24 June 2010

Facebook to strengthen geographic borders

I've been interested to read about Facebook's plans to offer "location based services". Like so many other online experiences today (especially embedded advertising), this is part of the meta-trend to customise one's experience of the Internet based upon end-user geo-location.

Wow that's a lot of jargon. Let me try again.

This is another side of how the Internet now "works": what you see on "the" web depends on a combination of what you put into your browser plus where you are physically when you do it. Your physical location has become a significant factor in determining what you see.

So while I am certain that Facebook's roll-out of location based services is being done for the best of business reasons, they are creating one more piece of the infrastructure that will enable better enforcement of sovereign borders upon the Internet.

Think of it like this: now that Facebook will "map" the geo-location of its end-users, how long before the sovereign government of Ruritania issues an order to Facebook to "block" the content of certain FB pages to all persons who are geo-located in Ruritania?

Now that we know the Internet has borders, the race is on to develop technologies that will assist in enforcing them.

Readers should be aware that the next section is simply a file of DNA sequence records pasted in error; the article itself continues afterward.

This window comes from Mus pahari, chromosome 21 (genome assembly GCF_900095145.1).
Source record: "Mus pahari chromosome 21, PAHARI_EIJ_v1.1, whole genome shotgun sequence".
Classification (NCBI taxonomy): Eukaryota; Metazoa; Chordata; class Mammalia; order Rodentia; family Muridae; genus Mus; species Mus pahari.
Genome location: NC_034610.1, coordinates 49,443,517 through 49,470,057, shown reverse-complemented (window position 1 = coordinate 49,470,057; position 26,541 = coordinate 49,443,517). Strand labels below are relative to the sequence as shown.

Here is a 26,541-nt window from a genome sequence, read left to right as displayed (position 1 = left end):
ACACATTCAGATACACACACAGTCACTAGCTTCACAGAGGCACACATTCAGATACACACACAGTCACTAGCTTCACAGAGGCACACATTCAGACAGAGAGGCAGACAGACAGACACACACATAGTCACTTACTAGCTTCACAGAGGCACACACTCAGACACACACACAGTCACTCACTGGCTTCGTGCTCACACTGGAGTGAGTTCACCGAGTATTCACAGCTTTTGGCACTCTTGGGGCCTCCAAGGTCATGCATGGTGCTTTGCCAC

22 June 2010

BBC makes money using Internet borders

I have written about this topic before, but it never ceases to amuse me that the BBC News web site includes paid-for advertising. At least it does whenever I'm geo-located outside of the UK.

I was returning from my home town of Dayton, Ohio last week, and was doing some rush client work from my laptop in airports.

Geo-location 1: Dayton airport. Browser pointed at: BBC News web. Appearance: paid-for advertising embedded in my page aimed at US consumers.

Geo-location 2: Toronto airport. Browser pointed at: BBC News web; Appearance: paid-for advertising embedded in my page aimed at Canadian (specifically aimed at Toronto area) consumers.

Geo-location 3: my apartment in central London. Browser pointed at: BBC News web; Appearance: NO paid-for advertising, and this is the right result. After all, if the BBC "broadcast" paid-for advertising to me while I am inside the UK then the BBC is arguably acting in violation of its charter.

I wonder how much money the BBC makes because they were willing to ignore the "standard" advice that the Internet has no borders?

Lesson for businesses: if your tech support team tells you that you can't make money because "the Internet has no borders", then it's time to get a more creative tech support team.